Can anyone be taught to provide rehabilitation?

As populations age and chronic disease and disability increase, the demand for a workforce to maintain and improve physical functioning also increases. In rural parts of low- and middle-income countries, where rehabilitation professionals are scarce or absent, community-level rehabilitation workers are  looked to for a basic version of this service.

Home therapy

The training for such a cadre is not easy to get right. The content must equip for a cross-section of basic tasks and responsibilities, as well as higher order problem-solving and communication skills. The level must suit those with minimal formal education and no health background, the teaching methodology must be competency-based, and the length must fit with what trainees and countries can afford.

These demanding requirements beg the question - can local people be trained for rehabilitation? A recent World Health Organisation initiative appears to answer, “No.” As part of the Rehabilitation 2030 strategy, the WHO is developing a new Basic Rehabilitation Training Package and Clinical Resource. The website lists prospective trainees as existing PHC nurses and doctors, as their educational level and health background will equip them to benefit from the brief (2-week) input. Community-level workers are not included, which leaves unresolved the problem of rehabilitation in places lacking well-functioning and good quality PHC facilities and staff.

Perhaps this situation might be different with a Vygotskyan scaffolding approach to rehabilitation training and trainees.

At a special education seminar for health professions, I had a light bulb moment in a recommendation to describe all children positively as learners on a learning journey, rather than as ‘able’ or ‘unable’ in relation to each other. The rationale given was that this not only supported inclusion, but better teaching, for when all learning levels are positively described, teachers can target and scaffold instruction to the learners before them. In relation to rehabilitation competency in community-level workers, this begs the question – is it their inadequacy that makes this unattainable, or has the domain and competencies of rehabilitation been insufficiently described to permit rehabilitation to be successfully taught to them? Has the WHO sufficiently expressed, for training purposes, what rehabilitation is?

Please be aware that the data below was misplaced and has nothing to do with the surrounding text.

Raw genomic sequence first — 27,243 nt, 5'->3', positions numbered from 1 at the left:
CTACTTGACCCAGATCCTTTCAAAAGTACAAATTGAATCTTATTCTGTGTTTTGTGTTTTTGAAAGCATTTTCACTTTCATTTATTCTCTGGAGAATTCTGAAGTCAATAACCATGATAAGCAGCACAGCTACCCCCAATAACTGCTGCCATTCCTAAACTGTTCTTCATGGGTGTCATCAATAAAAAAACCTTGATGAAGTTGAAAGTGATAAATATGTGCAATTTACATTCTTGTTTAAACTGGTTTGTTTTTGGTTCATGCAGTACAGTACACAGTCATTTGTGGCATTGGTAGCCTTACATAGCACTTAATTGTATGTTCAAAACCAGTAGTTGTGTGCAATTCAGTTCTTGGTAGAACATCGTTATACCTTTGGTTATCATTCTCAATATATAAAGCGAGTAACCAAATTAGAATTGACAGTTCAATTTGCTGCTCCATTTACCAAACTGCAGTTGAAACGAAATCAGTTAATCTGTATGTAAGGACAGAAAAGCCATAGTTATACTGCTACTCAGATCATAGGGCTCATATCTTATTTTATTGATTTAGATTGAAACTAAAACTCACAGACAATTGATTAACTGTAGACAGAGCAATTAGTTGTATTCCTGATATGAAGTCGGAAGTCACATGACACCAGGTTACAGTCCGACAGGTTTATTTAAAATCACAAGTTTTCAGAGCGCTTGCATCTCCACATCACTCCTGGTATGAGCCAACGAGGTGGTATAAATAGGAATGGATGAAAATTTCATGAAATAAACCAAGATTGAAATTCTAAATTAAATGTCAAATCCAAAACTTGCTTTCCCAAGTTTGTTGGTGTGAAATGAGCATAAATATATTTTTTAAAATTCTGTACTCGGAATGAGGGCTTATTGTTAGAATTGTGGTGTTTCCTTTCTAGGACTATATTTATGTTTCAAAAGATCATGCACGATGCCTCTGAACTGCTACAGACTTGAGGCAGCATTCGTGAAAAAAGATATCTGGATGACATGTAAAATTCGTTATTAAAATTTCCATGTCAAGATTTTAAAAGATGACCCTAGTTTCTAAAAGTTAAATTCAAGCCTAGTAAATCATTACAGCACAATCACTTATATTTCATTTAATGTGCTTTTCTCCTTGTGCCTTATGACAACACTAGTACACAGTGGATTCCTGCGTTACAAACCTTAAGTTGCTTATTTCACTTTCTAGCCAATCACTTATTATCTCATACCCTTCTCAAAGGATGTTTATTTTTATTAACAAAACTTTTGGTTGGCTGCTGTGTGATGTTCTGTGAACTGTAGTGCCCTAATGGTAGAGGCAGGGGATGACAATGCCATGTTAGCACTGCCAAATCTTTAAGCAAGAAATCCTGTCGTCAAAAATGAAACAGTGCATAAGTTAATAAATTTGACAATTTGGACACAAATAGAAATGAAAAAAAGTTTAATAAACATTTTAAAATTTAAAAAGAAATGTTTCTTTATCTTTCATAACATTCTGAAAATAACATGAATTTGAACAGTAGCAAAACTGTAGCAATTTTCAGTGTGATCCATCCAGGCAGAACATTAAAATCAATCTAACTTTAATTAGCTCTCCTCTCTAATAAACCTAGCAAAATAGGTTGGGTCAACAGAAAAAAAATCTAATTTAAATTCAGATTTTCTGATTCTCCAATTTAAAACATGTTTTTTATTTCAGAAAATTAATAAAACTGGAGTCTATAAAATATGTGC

While the nature of rehabilitation in the WHO’s new Package is not yet known, it has been defined in the Rehabilitation Competency Framework (RCF) as “a set of interventions designed to maximise functioning and reduce disability, with four direct interventions listed:

  1. education and training for self-efficacy and self-management
  2. provision, guidance, and modification of assistive products
  3. environmental modification
  4. use of preventative, restorative and compensatory exercises, techniques, and physical modalities.

The RCF also highlights roles and competencies for different levels of the workforce, for example, Level 1 workers meet basic needs, provide prescribed routine interventions, and support implementation of rehabilitation plans.  These level descriptions are minimal, but are helpful, and worth expanding into a community-level rehabilitation training package, along the lines of our recent work in India.

In health, task-shifting to community cadres continues to be affirmed, providing best-practice conditions   are met. One of these conditions is in the initial training, in trainers who know the learning path of rehabilitation and can tailor their input to learning stage. Without this, it is possible that the WHO’s critique of the rehabilitation learning capacity of community level workers is really a critique of trainers not knowing how to teach them.

Perhaps, rather than removing rehabilitation training from community-level workers because they are not competent enough, we should work on the ability of trainers to see competency and progress it.

Dr Lindsey Gale is a Research Fellow at The Nossal Institute for Global Health. She is involved in projects facilitating the training of grassroots workers for rehabilitation provision.

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Dr Lindsey Gale